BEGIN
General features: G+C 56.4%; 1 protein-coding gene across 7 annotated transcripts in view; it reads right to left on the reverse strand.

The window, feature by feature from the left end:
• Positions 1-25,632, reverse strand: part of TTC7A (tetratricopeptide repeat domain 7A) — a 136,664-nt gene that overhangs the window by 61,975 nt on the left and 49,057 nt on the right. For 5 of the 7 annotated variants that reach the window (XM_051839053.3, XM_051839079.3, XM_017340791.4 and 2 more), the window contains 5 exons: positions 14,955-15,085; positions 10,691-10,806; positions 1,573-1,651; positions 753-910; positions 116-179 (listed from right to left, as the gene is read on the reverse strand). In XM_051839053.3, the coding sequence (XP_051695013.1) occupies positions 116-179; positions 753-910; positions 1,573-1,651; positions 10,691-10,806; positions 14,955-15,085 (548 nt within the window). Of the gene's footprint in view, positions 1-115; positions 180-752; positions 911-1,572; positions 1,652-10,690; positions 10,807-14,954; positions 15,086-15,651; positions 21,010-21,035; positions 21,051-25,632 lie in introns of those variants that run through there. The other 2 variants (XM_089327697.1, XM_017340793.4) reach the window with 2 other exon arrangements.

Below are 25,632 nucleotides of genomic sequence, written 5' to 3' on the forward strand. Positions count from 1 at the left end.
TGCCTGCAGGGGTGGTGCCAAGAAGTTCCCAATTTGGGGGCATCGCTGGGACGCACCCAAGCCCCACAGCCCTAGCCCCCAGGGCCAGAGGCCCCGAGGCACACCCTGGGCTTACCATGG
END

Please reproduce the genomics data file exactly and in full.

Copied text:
General features: G+C 56.4%; 1 protein-coding gene across 7 annotated transcripts in view; it reads right to left on the reverse strand.

The window, feature by feature from the left end:
• Positions 1-25,632, reverse strand: part of TTC7A (tetratricopeptide repeat domain 7A) — a 136,664-nt gene that overhangs the window by 61,975 nt on the left and 49,057 nt on the right. For 5 of the 7 annotated variants that reach the window (XM_051839053.3, XM_051839079.3, XM_017340791.4 and 2 more), the window contains 5 exons: positions 14,955-15,085; positions 10,691-10,806; positions 1,573-1,651; positions 753-910; positions 116-179 (listed from right to left, as the gene is read on the reverse strand). In XM_051839053.3, the coding sequence (XP_051695013.1) occupies positions 116-179; positions 753-910; positions 1,573-1,651; positions 10,691-10,806; positions 14,955-15,085 (548 nt within the window). Of the gene's footprint in view, positions 1-115; positions 180-752; positions 911-1,572; positions 1,652-10,690; positions 10,807-14,954; positions 15,086-15,651; positions 21,010-21,035; positions 21,051-25,632 lie in introns of those variants that run through there. The other 2 variants (XM_089327697.1, XM_017340793.4) reach the window with 2 other exon arrangements.

Below are 25,632 nucleotides of genomic sequence, written 5' to 3' on the forward strand. Positions count from 1 at the left end.
TGCCTGCAGGGGTGGTGCCAAGAAGTTCCCAATTTGGGGGCATCGCTGGGACGCACCCAAGCCCCACAGCCCTAGCCCCCAGGGCCAGAGGCCCCGAGGCACACCCTGGGCTTACCATGG